For those out there who may not be familiar with LinkedIn’s “Answers” feature, it’s really one of the neatest things going on the Internet these days, at least in my humble opinion. The basic concept is that you think up just about any business- or career-related question under the sun that you’re dying to get some feedback and advice around — and then you post your question on the Answers portion of the LinkedIn site to see what 31 million other users of the system might have to say about it.
Over the years, I’ve used this resource with my clients to solicit input on a number of tricky “gray area” issues, ranging from complex salary negotiations to niche career research to whether or not a job candidate should disclose a pregnancy that’s only three months along. And in general, the advice that my clients have received back is incredibly valuable. Even if you don’t always agree with everything that everybody has to say, it’s very interesting to see the range of perspectives that are out there, and best of all you can weigh the “credibility” of each answer based on the background of the people providing it — since each response to your question is listed along with the author’s name, job title, and current employer. Post a resume-related question, for example, and within a day or two you’ll likely get a cross-section of useful advice from dozens of recruiters, career coaches, resume-writers, HR professionals, and functional hiring managers from around the country.
The impetus behind writing this post, however, wasn’t simply to toot the horn of this resource, since I suspect many of you out there are already somewhat familiar with it. My main reason for writing, instead, was to let you know (if you don’t already) that you can have LinkedIn monitor certain key categories of “Answers” that get posted and then have these questions/answers automatically sent to your e-mail inbox (or other places) for ongoing review.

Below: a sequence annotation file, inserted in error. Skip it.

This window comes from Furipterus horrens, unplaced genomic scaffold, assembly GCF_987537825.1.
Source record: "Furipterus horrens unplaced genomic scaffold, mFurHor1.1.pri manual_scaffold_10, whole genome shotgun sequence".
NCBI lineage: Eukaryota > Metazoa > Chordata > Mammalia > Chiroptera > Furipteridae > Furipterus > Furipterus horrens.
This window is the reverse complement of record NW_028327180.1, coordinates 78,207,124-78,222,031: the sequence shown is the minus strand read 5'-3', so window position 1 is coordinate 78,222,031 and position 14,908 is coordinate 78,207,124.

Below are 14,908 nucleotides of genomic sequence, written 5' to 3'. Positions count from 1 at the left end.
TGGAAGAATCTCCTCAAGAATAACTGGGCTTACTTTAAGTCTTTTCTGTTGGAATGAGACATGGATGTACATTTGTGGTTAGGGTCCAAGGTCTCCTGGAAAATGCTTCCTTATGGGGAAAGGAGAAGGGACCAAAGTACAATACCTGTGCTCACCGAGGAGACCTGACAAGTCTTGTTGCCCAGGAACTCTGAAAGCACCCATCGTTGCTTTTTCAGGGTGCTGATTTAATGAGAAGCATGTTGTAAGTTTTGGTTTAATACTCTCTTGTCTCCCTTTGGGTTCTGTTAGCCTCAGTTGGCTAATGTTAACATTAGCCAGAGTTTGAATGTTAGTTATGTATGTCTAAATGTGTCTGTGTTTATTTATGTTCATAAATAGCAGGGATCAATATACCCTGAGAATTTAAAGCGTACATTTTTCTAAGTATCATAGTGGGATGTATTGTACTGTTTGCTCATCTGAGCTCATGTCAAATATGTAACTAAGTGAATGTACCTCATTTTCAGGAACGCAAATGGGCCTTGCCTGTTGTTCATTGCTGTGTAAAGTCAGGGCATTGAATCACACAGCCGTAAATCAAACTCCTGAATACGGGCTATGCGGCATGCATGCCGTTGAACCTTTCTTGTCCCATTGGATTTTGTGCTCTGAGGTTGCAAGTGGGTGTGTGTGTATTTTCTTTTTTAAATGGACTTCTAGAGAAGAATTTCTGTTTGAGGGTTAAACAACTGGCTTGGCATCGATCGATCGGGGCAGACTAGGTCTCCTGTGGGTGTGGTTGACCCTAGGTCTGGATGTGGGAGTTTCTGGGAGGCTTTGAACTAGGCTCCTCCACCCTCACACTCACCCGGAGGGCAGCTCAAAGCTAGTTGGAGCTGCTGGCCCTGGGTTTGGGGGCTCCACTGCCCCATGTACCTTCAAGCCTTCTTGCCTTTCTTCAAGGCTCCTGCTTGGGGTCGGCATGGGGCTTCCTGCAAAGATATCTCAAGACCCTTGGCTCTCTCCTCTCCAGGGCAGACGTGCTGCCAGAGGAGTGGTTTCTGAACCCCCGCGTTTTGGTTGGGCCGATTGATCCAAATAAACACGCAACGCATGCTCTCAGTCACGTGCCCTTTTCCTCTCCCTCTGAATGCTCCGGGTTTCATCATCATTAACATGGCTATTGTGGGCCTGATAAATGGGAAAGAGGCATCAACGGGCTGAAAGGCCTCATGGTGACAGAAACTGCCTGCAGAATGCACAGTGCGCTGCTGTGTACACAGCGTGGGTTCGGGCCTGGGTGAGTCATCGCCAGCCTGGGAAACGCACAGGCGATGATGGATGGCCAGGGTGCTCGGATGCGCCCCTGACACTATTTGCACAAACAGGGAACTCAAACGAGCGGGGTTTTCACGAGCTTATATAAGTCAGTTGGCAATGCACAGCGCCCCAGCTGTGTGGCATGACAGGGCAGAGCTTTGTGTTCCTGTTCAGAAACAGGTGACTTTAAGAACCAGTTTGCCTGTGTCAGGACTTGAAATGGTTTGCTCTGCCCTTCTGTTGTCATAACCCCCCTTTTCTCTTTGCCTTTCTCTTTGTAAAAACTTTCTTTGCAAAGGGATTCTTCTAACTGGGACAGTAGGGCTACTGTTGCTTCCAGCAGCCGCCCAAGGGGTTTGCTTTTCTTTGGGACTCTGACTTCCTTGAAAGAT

Personally, I find that this is a terrific way to stay current in your field and expose yourself to a steady stream of new thoughts, perspectives, and ideas. For example, I’m set up to have any LinkedIn Q&A related to career issues automatically sent to my blog reading software each day, where I can review it at my leisure and harvest it for useful pearls of wisdom. Many of my readers out there, however, might want to also track information from the dozens of other “Answers” categories and subcategories that are available, ranging from Green Business to Franchising to Mobile Marketing to Organizational Development. It’s a lot cheaper than getting an advanced degree in these subjects, and honestly, at times I think the topics raised and answers given are SO incredibly current and on point, it can be equally as valuable!
So to build your own set of automatic LinkedIn Answers feeds, just visit the Answers portion of the LinkedIn site, use the category menu on the right side of the screen to find a category (or subcategory) that interests you, and then click on the “Subscribe to New Questions In…” button you’ll see on the right side of the screen, under the category menu. At that point, a list of common RSS Feed readers will come up (e.g. Yahoo, Bloglines, Google, etc.) that you can select — or you can just copy the default RSS link shown and configure it to deliver the information to your normal e-mail inbox, since most modern e-mail browsers (including Outlook 2007) allow this functionality.
If you’re totally new to RSS feeds and how to use them, of course, you might have to search for the word “RSS” in the Help menu of your e-mail system for assistance, but all in all it shouldn’t take you more than a minute or two to get things configured properly — and to steer this valuable info to a place where you can review it, each day!